Dostoevsky’s Wisdom For The Hour

The main question, which has tormented me consciously or unconsciously throughout my entire life – the existence of God.  – Fyodor Dostoevsky

I’ve been reading Fyodor Dostoevsky’s masterpiece, The Brothers Karamazov, over the last several months and have fallen in love with his thoughtful character development and artistry in dialogue. I don’t know if I’ve ever read a novel that made me feel as though I was sitting in a room amongst friends, watching every move, perceiving every thought. He is a brilliant writer.

In entering his characters’ psyche, I have appreciated the faith dialogue as each charter deals with God in different ways. Very true to the lives of many of his readers and in no doubt Dostoevsky’s life of internal dialogue formed during a culturally crucial time in Russian history.

With all that said, I highly recommend the read and I also want to highlight a small section of the book in which he has written Thoughts and Teachings from Elder Zosima. I’ve found this small section in Book 6 Chapter 3 quite profound regarding our own culturally critical time the United States as we deal with percentages like 99 and 1. Perhaps we can glean wisdom from a man who lived through the rising of Humanism and eventually Communism and the crushing of Christianity in his beloved homeland.

What kind of effect does this shift have on an entire nation of people? What happens when God dies and entitlement and selfishness prevail? Perhaps the below quote from the late 1870’s could give some insight.

A Few Thoughts on the Russian Monk and His Potential Role

…Look at the worldly, at those who set themselves  above the people of God – have they not distorted the image of God and His truth? They have science, but science contains nothing that does not come through the senses. The spiritual world, the nobler side of man’s being, has been rejected altogether, banned as it were triumphantly, perhaps even with hatred. The world has proclaimed freedom, now more loudly than ever, but what do we find in that freedom of theirs? Nothing but enslavement and suicide! The world says: “You have needs – satisfy them. You have as much right as the rich and mighty. Don’t hesitate to satisfy your needs; indeed, expand your needs and demand more.” This is the worldly doctrine of today. And they believe that this is freedom. The result for the rich is isolation and suicide, for the poor, envy and murder; for while the poor have been handed all these rights, they have not been given the means to enjoy them. Some claim that the world is gradually becoming united, that it will grow into a brotherly community as distances shrink and ideas are transmitted through the air. Alas, you must not believe that men can be united in this way. To consider freedom as directly dependent on the number of man’s requirements and the extent of their immediate satisfaction shows a twisted understanding of human nature, for such an interpretation only breeds in men a multitude of senseless, stupid desires and habits and endless preposterous inventions. People are more and more moved by envy now, by the desire to satisfy their material greed, and by vanity. Giving dinners, riding in private carriages, occupying high social positions, and having myriads of servants – these are considered so important by some that they devote their whole lives to acquiring them and sacrifice for their sake their love of their fellow men, and sometimes even kill themselves if they cannot obtain what they believe they must have. It is the same with those who are not rich. And, as to the poor, who cannot satisfy their needs at all, they just drown their envy of others in alcohol. But the way they are being aroused now, it will soon be blood rather than liquor on which they will get drunk. Now let me ask you: Do you really think that such men are free? One “champion of freedom” told me himself that when he was arrested and deprived of tobacco, the privation was so painful to him that he was on the verge of betraying his “cause,” just to get something to smoke. And this was a man who said: “I am fighting for mankind!” What can such a man do, though – what is he good for, unless he acts on some sudden impulse? He will never be able to endure pain for the sake of his “cause.” So it is not surprising that, instead of freedom, they lapse into slavery, that instead of promoting unity and brotherhood, they encourage division and isolation, as my mysterious guest and teacher explained to me in my youth. That is why the idea of service to mankind and brotherly love has been dying out in the world; indeed, now it is often sneered at, for what can a man do who has become the slave of the innumerable needs and habits he has invented for himself? He lives in his separate little world and does not care about the great world outside. The result of all this is that, today, when more material goods have been accumulated than ever, there is less joy.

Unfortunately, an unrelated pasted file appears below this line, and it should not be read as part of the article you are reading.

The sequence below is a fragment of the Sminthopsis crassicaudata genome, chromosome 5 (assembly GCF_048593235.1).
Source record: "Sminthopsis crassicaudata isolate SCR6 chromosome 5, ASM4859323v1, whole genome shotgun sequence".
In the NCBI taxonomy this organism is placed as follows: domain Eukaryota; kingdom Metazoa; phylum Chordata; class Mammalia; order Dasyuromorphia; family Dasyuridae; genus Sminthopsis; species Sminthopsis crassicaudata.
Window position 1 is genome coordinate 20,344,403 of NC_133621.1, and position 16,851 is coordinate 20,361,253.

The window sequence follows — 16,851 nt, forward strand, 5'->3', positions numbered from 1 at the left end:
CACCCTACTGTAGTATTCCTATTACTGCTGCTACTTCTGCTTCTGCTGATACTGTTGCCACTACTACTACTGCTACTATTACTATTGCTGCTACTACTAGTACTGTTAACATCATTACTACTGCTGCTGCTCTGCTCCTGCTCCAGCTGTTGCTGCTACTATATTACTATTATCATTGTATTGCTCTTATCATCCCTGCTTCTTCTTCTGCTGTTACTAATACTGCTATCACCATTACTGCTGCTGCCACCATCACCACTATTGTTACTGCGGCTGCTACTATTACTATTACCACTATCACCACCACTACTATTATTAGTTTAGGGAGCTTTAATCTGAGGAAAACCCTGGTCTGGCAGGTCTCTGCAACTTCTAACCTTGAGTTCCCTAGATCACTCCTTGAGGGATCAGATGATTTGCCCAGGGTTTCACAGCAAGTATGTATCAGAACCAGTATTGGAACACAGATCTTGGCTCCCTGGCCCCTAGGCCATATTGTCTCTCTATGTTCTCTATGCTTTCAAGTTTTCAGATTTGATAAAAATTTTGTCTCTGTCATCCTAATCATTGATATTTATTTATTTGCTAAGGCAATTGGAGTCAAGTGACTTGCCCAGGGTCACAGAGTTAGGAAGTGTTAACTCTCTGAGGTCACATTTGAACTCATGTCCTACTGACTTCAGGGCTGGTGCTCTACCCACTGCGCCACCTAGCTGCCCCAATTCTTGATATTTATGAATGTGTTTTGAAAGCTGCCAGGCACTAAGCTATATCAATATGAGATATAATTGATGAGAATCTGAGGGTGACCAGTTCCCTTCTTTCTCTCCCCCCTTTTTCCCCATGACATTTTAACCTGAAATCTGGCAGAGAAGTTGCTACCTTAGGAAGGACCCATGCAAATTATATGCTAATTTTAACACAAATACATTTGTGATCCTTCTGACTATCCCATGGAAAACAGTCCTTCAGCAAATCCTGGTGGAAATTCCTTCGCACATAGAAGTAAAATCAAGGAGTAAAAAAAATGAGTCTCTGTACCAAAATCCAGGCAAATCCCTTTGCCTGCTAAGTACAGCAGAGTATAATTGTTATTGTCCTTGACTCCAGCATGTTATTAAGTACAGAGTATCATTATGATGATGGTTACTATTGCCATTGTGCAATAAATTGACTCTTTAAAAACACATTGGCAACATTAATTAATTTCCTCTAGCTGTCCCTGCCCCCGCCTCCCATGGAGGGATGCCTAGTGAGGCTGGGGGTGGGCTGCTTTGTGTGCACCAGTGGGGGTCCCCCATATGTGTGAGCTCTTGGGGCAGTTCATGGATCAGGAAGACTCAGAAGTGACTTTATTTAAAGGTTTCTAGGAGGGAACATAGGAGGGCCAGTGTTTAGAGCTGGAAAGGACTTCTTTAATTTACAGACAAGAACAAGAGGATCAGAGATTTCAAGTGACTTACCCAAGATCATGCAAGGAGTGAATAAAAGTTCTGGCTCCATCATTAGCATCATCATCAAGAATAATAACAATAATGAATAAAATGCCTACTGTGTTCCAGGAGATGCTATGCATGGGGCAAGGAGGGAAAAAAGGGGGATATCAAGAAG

Happy reading…and philosophizing.

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One Response to Dostoevsky’s Wisdom For The Hour

  1. monkeybc says:

    great post, thank you. linked you in facebook

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